Warner & Kaine Applaud Signing Of Anti-Hate Crime Bill, Including Provisions Of Heather Heyer No Hate Act
WASHINGTON, D.C. – Today, U.S. Senators Mark R. Warner and Tim Kaine applauded President Biden’s signing of the COVID-19 Hate Crimes Act, legislation cosponsored by Warner and Kaine, into law. The law is designed to counter the recent trend of violence against members of the Asian American and Pacific Islander community. It includes provisions of the Khalid Jabara-Heather Heyer NO HATE Act, cosponsored by Warner and Kaine last Congress to improve hate crimes reporting and expand assistance and resources for victims of hate crimes.
“Today, President Biden and Congress send a clear message: bigotry is wrong; violence won’t be tolerated; and hate has no place in America,” said the senators. “Almost four years after her murder, Heather Heyer’s legacy endures in this law combating racism and supporting the victims of hate. May we be like Heather by always standing up for justice, and may we strengthen our communities by embracing our differences and holding prejudice accountable.”
The provisions included from the Khalid Jabara-Heather Heyer NO HATE Act will:
- Improve Reporting of Hate Crimes: This legislation will support the implementation of and training for the National Incident-Based Reporting System (NIBRS), the latest crime reporting standard, in law enforcement agencies without it. This will allow law enforcement agencies to record and report detailed information about crimes, including hate crimes, to the FBI.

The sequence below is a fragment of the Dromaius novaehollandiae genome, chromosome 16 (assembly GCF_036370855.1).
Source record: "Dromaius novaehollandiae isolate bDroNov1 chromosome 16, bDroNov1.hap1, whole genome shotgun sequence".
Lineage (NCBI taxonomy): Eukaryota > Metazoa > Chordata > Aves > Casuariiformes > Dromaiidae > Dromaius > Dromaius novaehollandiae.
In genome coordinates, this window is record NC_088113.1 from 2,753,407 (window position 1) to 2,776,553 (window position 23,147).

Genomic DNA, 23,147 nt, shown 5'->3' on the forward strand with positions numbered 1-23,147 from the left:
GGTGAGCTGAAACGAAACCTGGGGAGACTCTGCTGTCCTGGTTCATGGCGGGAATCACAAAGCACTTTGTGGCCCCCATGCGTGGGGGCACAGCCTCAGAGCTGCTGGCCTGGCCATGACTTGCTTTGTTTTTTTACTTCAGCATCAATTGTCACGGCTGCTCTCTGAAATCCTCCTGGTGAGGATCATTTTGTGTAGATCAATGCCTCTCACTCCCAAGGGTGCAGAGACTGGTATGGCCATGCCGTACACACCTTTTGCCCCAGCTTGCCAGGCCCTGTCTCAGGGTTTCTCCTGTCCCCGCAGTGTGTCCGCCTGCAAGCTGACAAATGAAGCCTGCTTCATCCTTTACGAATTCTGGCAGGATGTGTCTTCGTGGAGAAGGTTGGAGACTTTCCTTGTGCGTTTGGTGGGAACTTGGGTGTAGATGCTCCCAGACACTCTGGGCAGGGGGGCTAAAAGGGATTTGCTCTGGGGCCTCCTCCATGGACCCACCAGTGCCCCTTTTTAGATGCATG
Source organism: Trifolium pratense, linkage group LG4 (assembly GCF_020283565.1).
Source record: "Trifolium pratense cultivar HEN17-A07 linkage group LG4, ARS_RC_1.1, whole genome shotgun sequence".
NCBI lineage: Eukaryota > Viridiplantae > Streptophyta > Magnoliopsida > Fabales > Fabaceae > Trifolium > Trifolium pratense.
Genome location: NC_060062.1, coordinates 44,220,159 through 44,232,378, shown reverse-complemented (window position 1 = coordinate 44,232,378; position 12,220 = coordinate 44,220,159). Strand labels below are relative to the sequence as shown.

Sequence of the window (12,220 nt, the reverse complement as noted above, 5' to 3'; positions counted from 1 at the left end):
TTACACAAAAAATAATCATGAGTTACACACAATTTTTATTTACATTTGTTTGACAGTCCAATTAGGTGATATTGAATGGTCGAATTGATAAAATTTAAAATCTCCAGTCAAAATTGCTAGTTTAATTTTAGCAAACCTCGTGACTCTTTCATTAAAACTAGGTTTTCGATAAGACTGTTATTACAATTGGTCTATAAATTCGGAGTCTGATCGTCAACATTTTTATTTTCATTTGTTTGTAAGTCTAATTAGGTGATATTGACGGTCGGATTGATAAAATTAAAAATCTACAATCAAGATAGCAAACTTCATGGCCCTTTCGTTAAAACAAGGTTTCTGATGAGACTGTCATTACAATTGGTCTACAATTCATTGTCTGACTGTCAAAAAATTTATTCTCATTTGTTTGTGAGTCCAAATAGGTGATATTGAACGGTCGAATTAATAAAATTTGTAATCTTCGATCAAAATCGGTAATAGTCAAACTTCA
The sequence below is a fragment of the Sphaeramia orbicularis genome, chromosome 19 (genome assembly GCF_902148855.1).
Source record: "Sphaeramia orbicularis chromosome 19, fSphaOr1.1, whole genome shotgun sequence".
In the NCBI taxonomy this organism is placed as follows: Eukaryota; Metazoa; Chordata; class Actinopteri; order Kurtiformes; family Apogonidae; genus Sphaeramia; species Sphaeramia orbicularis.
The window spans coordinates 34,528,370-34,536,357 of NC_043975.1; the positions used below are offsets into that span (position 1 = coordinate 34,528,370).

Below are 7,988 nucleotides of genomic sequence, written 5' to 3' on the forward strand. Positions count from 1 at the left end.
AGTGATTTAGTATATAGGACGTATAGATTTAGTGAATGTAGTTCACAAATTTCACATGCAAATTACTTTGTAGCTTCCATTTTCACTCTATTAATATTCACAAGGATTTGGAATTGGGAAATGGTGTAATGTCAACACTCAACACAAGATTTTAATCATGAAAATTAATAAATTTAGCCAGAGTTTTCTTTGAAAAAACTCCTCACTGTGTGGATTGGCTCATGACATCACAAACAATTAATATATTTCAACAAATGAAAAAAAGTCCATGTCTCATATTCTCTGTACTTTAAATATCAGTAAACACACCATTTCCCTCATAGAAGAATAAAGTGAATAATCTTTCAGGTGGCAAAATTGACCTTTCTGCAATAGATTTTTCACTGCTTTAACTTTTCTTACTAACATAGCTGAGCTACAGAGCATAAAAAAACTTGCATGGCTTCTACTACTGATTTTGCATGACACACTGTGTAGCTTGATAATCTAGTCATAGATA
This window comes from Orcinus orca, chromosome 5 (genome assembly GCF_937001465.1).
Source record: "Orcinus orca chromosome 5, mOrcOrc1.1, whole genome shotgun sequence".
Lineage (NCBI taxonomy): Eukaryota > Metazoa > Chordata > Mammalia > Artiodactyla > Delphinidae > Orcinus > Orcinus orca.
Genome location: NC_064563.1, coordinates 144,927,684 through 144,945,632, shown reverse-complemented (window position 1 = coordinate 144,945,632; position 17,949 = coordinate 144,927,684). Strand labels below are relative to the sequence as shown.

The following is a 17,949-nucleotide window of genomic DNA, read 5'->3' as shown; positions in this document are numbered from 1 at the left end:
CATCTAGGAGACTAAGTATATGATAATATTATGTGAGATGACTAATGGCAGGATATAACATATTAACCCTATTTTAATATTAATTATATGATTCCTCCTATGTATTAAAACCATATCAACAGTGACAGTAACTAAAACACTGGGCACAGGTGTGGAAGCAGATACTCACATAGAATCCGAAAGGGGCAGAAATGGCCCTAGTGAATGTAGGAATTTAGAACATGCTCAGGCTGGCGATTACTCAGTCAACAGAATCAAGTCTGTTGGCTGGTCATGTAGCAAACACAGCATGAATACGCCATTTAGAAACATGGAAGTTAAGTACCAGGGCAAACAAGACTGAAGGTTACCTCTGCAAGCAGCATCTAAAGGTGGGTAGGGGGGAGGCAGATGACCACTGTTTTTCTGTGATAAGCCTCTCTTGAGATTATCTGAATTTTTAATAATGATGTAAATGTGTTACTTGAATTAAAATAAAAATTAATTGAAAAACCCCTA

- Encourage Law Enforcement Prevention, Training, and Education on Hate Crimes: This legislation will provide support to law enforcement agencies that establish a policy on identifying, investigating, and reporting hate crimes, train officers on how to identify hate crimes, develop a system for collecting hate crimes data, establish a hate crimes unit within the agency, and engage in community relations to address hate crimes in that jurisdiction.
- Establish Hate Crime Hotlines: This legislation will provide grants for states to establish and operate hate crime hotlines, record information about hate crimes, to redirect victims and witnesses to law enforcement and local support services as needed.
- Rehabilitate Perpetrators of Hate Crimes through Education and Community Service: This legislation will allow for judges to require individuals convicted under federal hate crime laws to undergo community service or education centered on the community targeted by the crime.
The Khalid Jabara-Heather Heyer NO HATE Act was partially named after Heather Heyer, a Virginian murdered by a white supremacist in Charlottesville in 2017. Hours before the COVID-19 Hate Crimes Act passed the Senate in April, Senator Kaine spoke on the Senate floor in remembrance of Heather. The rest of the COVID-19 Hate Crimes Act directs the Department of Justice to accelerate the review of hate crimes by requiring the Attorney General to designate someone responsible for handling such crimes. According to a study by the Center for the Study of Hate and Extremism, hate crimes against Asian Americans rose nearly 150% in America’s largest cities last year. The law also mandates the issuance of guidance to state and local law enforcement on establishing a multi-lingual online system to report hate crimes.